Manhattan College hosted its eighth annual Business Analytics Competition (BAC@MC) on May 22 through May 24, a three-day event featuring 23 teams and 88 students from colleges and universities around the U.S. and Canada. The teams were given a dataset to analyze from the United Nations Food and Agriculture Organization that focused on food security and food safety in Sub-Saharan Africa. The teams were challenged to determine who could use the analytics to further the understanding of these critical issues.
Min Jung Kim, Ph.D., assistant professor of marketing and the competition’s organizing committee co-chair, said that focusing on topics such as world hunger strongly aligns with the College’s Lasallian values. In past competitions, teams have analyzed data pertaining to education, electric cars and housing issues in New York City.
“Analyzing large datasets is a critical skill that all business students need, and Manhattan College has long been at the forefront of business analytics,” said Donald Gibson, dean of the O’Malley School of Business. “What’s distinctive about this competition is taking on real world problems and moving towards solutions. We're getting bright minds focused on important social issues.”
In this year’s competition, the Jaspers team was one of seven finalists and earned an honorable mention citation for best poster. Competing for the Jaspers was Sean Gathman ’23, a business analytics major, Kaylie Guthy ’23, a computer information systems major, Daina John ’23, a computer information systems major and Nick Tabert ’23, a computer information systems major. The team’s faculty advisor was Alin Tomoiaga, Ph.D., an associate professor of accounting, computer information systems and law. The event's other co-chair was Haoran Zhang, assistant professor economics and finance.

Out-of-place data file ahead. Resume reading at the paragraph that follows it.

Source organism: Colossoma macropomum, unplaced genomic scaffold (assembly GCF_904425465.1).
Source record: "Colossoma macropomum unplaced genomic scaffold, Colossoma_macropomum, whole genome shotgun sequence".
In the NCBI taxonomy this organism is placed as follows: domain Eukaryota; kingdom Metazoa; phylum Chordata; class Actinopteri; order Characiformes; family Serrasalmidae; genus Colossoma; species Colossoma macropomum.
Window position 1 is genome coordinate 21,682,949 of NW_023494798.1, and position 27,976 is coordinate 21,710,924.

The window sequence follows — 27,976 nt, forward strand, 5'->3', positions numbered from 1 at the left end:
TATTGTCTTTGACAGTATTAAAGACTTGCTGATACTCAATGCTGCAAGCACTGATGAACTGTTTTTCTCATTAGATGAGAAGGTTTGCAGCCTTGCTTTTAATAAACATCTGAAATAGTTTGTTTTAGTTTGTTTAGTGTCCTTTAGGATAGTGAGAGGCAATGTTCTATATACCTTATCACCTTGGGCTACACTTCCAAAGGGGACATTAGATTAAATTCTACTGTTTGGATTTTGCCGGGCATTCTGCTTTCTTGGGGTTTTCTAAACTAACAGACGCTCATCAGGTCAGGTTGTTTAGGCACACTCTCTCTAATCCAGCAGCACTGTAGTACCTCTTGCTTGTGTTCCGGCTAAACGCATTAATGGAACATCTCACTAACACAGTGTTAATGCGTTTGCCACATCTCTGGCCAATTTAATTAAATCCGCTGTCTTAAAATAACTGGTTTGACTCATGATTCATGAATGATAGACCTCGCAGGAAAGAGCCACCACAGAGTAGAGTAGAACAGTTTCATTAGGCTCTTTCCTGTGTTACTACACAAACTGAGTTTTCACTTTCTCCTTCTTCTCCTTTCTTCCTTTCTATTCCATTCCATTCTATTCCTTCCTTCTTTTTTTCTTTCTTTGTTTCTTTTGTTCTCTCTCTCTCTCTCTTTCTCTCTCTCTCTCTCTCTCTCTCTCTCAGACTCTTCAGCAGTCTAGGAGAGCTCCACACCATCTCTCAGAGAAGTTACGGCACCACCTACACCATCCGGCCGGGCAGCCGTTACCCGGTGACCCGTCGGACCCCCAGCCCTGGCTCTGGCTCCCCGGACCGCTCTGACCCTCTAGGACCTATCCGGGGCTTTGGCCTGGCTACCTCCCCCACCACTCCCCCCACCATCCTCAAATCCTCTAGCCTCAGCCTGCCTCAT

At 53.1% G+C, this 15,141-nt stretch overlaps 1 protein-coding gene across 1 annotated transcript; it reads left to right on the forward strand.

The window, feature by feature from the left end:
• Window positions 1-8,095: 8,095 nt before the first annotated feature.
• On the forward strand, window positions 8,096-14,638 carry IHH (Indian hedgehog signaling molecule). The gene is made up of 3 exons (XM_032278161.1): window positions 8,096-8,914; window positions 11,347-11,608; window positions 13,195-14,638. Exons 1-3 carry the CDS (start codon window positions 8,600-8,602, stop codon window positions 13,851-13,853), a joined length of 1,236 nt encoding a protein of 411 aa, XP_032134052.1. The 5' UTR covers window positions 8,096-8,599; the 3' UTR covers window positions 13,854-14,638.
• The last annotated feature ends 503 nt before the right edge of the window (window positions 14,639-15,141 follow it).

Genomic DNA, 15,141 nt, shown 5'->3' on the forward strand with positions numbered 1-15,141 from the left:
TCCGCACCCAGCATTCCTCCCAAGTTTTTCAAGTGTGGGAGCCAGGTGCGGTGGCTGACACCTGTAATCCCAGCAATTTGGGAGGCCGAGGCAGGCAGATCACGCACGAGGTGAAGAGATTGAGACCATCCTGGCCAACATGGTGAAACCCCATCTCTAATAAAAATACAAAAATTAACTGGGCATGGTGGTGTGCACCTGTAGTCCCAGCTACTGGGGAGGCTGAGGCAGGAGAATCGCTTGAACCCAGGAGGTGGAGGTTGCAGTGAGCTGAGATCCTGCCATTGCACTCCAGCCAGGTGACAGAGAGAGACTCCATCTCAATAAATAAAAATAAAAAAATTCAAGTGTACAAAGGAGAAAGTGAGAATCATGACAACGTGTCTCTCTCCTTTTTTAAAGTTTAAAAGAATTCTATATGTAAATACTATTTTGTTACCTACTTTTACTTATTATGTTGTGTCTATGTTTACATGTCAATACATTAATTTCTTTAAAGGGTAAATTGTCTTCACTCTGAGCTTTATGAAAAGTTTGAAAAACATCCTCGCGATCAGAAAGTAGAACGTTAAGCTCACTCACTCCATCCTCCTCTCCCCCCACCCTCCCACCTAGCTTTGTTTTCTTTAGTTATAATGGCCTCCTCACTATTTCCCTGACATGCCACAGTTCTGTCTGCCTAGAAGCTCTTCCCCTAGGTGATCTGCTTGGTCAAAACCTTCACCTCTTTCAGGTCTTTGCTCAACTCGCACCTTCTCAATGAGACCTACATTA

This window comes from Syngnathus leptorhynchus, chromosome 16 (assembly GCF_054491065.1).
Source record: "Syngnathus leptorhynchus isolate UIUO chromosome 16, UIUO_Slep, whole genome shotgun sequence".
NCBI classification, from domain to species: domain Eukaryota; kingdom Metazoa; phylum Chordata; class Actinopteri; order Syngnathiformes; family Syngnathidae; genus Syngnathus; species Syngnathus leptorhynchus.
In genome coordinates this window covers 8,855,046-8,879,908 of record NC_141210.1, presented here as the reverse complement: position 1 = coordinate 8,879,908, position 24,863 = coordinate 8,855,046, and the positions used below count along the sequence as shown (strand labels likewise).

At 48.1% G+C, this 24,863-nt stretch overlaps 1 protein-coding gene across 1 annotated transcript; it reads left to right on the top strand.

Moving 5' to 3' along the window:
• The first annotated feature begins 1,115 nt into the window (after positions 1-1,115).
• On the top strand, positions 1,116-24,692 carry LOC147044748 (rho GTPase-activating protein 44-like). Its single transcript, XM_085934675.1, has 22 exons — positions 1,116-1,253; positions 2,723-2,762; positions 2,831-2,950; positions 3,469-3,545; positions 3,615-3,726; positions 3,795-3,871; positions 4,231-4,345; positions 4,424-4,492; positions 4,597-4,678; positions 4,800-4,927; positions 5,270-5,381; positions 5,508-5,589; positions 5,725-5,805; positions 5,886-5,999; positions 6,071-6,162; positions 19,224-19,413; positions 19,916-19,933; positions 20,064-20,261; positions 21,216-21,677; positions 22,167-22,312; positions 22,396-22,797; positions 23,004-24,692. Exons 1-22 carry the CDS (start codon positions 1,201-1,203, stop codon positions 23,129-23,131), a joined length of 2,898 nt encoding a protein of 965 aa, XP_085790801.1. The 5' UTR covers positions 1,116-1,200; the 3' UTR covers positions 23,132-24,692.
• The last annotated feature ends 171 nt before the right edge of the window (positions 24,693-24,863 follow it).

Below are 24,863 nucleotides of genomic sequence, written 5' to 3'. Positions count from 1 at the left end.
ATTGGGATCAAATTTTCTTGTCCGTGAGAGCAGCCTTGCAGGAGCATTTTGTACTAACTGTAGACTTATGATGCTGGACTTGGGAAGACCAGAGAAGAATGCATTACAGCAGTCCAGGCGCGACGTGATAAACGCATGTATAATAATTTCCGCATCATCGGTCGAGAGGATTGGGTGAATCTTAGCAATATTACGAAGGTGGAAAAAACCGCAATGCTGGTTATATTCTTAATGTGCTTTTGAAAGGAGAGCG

The first-place winner was Loyola University Chicago, the second-place winner was Ramapo College of New Jersey and the third-place winner was Trinity University (TX). The first-place team was awarded $5,000 in prize money with $2,500 going to the runner-up and $1,000 awarded for third place.
The competition was divided into two phases. In the first phase, the students were asked to develop a model that could be used to analyze food safety in Sub-Saharan Africa and to answer a series of questions including “how well does you model fit the data for the last twenty years” and “what does your model tell us about the future of food safety in this part of Africa.” On May 23, team members presented posters summarizing their analysis and answers.
In phase two, the teams were provided with additional information and questions to respond to and were asked to create slide presentations that reflected their findings. Seven teams, including Manhattan College, were selected as finalists. All teams presented in front of a group of professional judges in the semi-final round. The particpating judges are industry leaders in the fields of analytics, business and technology and work in a variety of corporate and academic settings, including Microsoft and Salesforce.
The event’s keynote address was delivered by Ayan Bhattacharya, the managing director at Deloitte Consulting, a prominent leader specializing in artificial intelligence and digital transformation. The event’s sponsor was Nick Tommasino ’79, former chairman and CEO of Deloitte and Touche.
“We sincerely hope that this event continues to grow and attract even more participants in the future,” Kim said.